Skip to comments.Homeroom Security: book about the insanity of zero-tolerance classroom policies
Posted on 09/03/2010 7:47:23 AM PDT by ozark hilljilly
Salon's got a blood-boiling interview with Aaron Kupchik, author of Homeroom Security: School Discipline in an Age of Fear, a close look at four very different US schools. Each school has a different demographic and different location, but the thing they all share is a set of zero-tolerance policies that turn them into Kafka-esque nightmares: (snip)
"...We're teaching kids what it means to be a citizen in our country. And what I fear we're doing is teaching them that what it means to be an American is that you accept authority without question and that you have absolutely no rights to question punishment. It's very Big Brother-ish in a way. Kids are being taught that you should expect to be drug tested if you want to participate in an organization, that walking past a police officer every day and being constantly under the gaze of a security camera is normal. And my concern is that these children are going to grow up and be less critical and thoughtful of these sorts of mechanisms. And so the types of political discussions we have now, like for example, whether or not wiretapping is OK, these might not happen in 10 years."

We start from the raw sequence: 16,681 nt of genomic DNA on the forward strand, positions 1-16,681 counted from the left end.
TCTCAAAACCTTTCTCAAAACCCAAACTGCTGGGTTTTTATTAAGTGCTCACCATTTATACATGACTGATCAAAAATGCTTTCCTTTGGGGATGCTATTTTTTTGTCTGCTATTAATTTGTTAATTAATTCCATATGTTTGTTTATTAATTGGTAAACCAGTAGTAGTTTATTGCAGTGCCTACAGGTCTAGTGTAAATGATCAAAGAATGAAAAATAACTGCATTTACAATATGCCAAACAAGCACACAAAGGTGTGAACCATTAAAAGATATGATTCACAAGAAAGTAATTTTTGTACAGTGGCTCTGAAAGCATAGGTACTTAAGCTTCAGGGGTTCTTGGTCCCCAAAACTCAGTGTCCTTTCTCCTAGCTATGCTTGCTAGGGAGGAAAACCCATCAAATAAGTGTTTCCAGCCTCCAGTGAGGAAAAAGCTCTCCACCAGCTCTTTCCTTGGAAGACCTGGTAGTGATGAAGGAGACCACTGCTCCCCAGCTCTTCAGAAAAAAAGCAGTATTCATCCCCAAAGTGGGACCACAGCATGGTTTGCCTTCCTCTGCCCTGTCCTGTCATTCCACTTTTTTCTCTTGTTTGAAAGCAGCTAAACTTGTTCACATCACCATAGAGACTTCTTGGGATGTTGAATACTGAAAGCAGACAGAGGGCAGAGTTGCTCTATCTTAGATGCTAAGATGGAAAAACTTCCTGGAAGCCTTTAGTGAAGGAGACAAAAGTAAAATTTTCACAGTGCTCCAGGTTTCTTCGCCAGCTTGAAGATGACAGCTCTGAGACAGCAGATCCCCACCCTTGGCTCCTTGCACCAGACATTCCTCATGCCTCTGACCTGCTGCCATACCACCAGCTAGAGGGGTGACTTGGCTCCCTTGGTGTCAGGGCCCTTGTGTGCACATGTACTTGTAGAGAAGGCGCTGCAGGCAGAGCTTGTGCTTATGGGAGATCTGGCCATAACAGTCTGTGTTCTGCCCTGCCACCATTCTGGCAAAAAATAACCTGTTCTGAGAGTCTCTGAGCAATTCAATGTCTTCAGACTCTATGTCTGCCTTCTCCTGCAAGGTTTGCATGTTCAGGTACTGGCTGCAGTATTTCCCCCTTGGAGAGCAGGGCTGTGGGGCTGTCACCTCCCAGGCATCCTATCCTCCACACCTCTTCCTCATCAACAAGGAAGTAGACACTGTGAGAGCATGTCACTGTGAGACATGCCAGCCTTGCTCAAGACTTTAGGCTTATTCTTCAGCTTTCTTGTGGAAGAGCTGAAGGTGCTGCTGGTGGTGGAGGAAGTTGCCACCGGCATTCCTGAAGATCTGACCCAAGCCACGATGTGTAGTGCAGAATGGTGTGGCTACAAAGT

(Excerpt) Read more at boingboing.net ...
It is ironic. These liberal types who pushed for the questioning of authority back in the 1960’s are the same people today that don’t tolerate any kind of dissent ! I believe that questioning the status quo regardless of political bent is not only healthy but also good for this country.
Make no mistake, this is a problem with BOTH ends. In my state, it was a Republican Legislature (House and Senate) that dropped these policies on the schools, certainly not a roving pack of Harvey Milk clones.
Whenever Johnnie got expelled for bringing Mentos to school and telling some kid they were Quaaludes, there was an incredible outrage, including by our State Reps.
Did anything get done? Nope. Just hot air.
This is a real problem virtually since it's inception, and is a perfect issue to be addressed and pressed with the "Powers That Be".
...what it means to be an American is that you accept authority without question and that you have absolutely no rights to question punishment.Hmm...
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